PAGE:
A lot of people were fooled by the fact that the immediate result of Goldwater’s nomination was a landslide defeat — indeed, one of the biggest things so-called “movement conservatism” (which isn’t really “conservative” at all — it’s actually a Right-wing revolutionary movement aimed at eliminating all the reforms of the 20th century and returning us to the Gilded Age of unregulated capitalism in the 1880’s, though some of its loonier adherents today want to take the U.S. even farther back, to the 1820’s, when only people with enough money to own land were allowed to vote) has had going for it is the continual underestimation of it by its adversaries. What’s really most fascinating about Bombs Away is how clear it becomes while watching the movie, and in particular watching the film clips contained in it, that the battle lines over race and culture that have driven (and divided) American politics ever since were largely formed in 1964, particularly over the Civil Rights Act (which Johnson proudly pushed through Congress and signed into law) as well as the nuclear issue. By voting against the Civil Rights Act — and, though this isn’t mentioned in the program, giving as his reason that it was wrong for the government to discriminate on the basis of race but also wrong for the government to require private businesses not to discriminate (an argument we’ve heard more recently from Republican Senator and Presidential candidate Rand Paul) — Goldwater managed to carry five Deep South states for the Republican Party. In 1968 Richard Nixon and Strom Thurmond would work out the Republicans’ “Southern Strategy,” and though it was probably formulated more as an ad hoc response to George Wallace’s third-party challenge that year than a long-term strategy, it completed the two major parties’ reversal of their historical positions on civil rights: the “Party of Lincoln” reinvented itself as the party of bitter-end reaction and racism, while the party of the Confederacy before the Civil War and the Ku Klux Klan afterwards became the party of the Civil Rights Act and the Voting Rights Act and of African-American enfranchisement and empowerment.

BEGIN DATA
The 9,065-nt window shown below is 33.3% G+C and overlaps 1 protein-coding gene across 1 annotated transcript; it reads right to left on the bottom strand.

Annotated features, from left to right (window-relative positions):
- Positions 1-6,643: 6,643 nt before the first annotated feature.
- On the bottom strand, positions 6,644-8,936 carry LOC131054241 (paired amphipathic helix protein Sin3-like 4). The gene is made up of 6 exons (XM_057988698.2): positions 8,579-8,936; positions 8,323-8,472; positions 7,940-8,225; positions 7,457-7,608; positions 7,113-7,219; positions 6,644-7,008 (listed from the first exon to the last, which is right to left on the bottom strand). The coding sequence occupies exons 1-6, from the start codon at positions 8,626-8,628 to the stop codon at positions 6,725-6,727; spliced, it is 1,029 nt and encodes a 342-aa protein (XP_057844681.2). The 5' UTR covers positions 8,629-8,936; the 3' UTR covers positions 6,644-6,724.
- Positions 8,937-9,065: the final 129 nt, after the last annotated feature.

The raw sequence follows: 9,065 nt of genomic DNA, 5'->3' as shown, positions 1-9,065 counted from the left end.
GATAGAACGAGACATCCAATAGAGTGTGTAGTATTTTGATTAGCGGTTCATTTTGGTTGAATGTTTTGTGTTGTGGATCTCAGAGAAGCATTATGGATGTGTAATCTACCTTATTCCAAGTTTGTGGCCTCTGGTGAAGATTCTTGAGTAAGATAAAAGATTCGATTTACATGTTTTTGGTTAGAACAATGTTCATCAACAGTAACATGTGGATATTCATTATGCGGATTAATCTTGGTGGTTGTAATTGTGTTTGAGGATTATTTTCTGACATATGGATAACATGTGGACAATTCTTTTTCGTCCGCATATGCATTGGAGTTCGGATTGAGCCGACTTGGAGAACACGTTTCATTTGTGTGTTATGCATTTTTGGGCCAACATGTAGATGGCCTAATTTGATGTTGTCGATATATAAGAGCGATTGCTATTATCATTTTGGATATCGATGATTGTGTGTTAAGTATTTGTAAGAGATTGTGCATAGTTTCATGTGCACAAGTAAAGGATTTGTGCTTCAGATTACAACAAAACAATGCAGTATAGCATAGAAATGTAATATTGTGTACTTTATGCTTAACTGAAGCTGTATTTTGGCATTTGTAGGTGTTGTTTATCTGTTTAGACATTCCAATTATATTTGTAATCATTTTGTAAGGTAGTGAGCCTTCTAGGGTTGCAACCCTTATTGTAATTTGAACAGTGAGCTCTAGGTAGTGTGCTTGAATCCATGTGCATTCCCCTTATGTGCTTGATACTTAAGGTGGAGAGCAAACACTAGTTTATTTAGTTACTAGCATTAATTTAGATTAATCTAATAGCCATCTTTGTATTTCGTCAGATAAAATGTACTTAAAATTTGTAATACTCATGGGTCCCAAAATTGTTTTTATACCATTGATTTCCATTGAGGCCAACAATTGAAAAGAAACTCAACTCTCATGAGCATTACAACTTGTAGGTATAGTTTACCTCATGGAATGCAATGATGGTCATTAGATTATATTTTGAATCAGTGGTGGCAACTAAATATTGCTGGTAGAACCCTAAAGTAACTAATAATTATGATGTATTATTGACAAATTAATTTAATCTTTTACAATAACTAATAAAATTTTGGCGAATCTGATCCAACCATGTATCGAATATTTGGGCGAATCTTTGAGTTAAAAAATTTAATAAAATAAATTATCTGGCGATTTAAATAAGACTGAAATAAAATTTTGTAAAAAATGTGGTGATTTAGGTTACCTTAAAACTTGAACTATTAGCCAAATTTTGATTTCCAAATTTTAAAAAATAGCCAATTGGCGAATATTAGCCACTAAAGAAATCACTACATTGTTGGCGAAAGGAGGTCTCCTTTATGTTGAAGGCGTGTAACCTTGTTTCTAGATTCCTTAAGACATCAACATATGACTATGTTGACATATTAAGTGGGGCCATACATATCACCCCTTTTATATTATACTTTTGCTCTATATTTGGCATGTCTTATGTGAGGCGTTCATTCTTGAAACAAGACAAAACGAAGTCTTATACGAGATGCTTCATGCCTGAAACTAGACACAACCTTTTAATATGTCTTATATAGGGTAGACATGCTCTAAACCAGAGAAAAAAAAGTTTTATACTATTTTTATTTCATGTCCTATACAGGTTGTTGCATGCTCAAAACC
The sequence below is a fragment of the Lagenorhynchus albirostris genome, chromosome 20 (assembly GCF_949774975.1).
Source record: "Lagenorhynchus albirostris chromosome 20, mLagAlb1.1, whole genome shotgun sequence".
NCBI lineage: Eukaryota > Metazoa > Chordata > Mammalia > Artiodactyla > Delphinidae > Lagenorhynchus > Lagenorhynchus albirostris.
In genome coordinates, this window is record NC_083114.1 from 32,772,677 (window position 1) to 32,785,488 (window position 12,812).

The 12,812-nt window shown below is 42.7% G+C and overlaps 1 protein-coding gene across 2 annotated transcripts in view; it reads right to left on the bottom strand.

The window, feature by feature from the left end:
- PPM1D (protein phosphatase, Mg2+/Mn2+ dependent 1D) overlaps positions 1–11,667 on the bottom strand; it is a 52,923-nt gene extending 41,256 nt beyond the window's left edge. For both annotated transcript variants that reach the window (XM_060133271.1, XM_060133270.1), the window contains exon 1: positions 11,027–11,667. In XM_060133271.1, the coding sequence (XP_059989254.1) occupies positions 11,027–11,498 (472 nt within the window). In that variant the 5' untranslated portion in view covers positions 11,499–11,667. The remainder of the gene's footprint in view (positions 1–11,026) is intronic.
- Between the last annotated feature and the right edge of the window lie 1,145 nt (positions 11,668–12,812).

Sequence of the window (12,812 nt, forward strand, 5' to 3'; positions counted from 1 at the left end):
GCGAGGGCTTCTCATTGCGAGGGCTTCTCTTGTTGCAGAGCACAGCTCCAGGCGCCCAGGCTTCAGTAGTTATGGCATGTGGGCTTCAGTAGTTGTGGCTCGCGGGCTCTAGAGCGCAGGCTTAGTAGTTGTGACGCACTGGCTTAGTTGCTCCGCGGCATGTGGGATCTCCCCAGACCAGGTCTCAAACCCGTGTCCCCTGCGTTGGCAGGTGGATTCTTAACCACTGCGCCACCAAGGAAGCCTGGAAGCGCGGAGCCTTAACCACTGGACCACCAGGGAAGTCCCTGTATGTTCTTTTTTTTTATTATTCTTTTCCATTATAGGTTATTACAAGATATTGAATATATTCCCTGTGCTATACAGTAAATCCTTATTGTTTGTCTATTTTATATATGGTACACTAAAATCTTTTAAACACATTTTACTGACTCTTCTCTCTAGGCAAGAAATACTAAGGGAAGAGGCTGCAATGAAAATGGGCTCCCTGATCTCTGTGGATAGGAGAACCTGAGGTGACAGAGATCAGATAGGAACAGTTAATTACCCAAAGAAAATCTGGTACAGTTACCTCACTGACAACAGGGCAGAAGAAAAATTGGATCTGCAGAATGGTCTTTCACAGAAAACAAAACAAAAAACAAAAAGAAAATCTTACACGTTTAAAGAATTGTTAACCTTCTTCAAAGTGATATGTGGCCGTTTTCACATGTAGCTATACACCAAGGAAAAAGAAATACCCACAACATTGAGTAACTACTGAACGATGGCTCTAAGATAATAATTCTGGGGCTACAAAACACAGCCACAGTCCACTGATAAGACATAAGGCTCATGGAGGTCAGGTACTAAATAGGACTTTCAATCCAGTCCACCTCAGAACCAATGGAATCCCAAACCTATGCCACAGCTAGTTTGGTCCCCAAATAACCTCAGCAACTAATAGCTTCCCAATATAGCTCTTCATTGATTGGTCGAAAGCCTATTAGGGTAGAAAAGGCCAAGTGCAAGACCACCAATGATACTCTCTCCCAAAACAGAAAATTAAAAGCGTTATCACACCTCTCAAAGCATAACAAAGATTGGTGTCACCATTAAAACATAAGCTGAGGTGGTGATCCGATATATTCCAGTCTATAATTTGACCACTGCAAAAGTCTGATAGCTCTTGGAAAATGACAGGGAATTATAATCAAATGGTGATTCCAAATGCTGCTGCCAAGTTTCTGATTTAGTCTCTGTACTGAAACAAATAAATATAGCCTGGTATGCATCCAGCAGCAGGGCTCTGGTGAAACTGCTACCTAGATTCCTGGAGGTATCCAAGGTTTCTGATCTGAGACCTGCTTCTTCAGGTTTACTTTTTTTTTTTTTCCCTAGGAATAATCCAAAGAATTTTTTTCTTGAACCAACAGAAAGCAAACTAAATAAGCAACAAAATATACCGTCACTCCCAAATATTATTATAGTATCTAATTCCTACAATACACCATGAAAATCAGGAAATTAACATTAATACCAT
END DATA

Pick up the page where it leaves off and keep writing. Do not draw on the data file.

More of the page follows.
One interesting aspect of Bombs Away is that it shows that as early as 1964 Republican image-makers were seeing the seeds of disaster in Lyndon Johnson’s triumph and plotting the ways they would use race and culture to undermine and ultimately shatter the New Deal coalition. In 1964 Goldwater’s ad people prepared a film called Choice, excerpts from which are included here, which juxtaposed images of a runaway Lincoln Continental (with an unseen driver that was supposed to be Lyndon Johnson — though undoubtedly there was also a subliminal link since a Lincoln Continental was the car John F. Kennedy was killed in) being driven recklessly; scenes of urban decay and squalor, and the drug culture (what they could find of it that early), ostensibly representing the Democrats; with images of good white (literally and figuratively) “God-fearing” Christian Americans who represented the Republicans. The film was awfully crude and the filmmakers had the disadvantage of making it well before the later 1960’s gave Right-wingers far more powerful (and more ubiquitous) images they could use to discredit the counterculture and associate the political Left in general and the Democratic Party in particular with it, but though Choice wasn’t actually aired as a paid TV film (back when the networks would still sell campaigns a half-hour block of time to run an infomercial), apparently because Goldwater himself denounced it as racist, it was shown at Goldwater house parties — in an era when showing a film at home was considerably harder than it is now: instead of just being sent a DVD and playing it on a normal TV, in 1964 if you wanted to run a film at home you had to get it as a bulky, cumbersome 16 mm print, rent a projector and also rent a screen (unless you had a white sheet or a blank space of white wall to show it on) — and it apparently had the desired effect of mobilizing Goldwater’s volunteers and supporters to work harder for his campaign.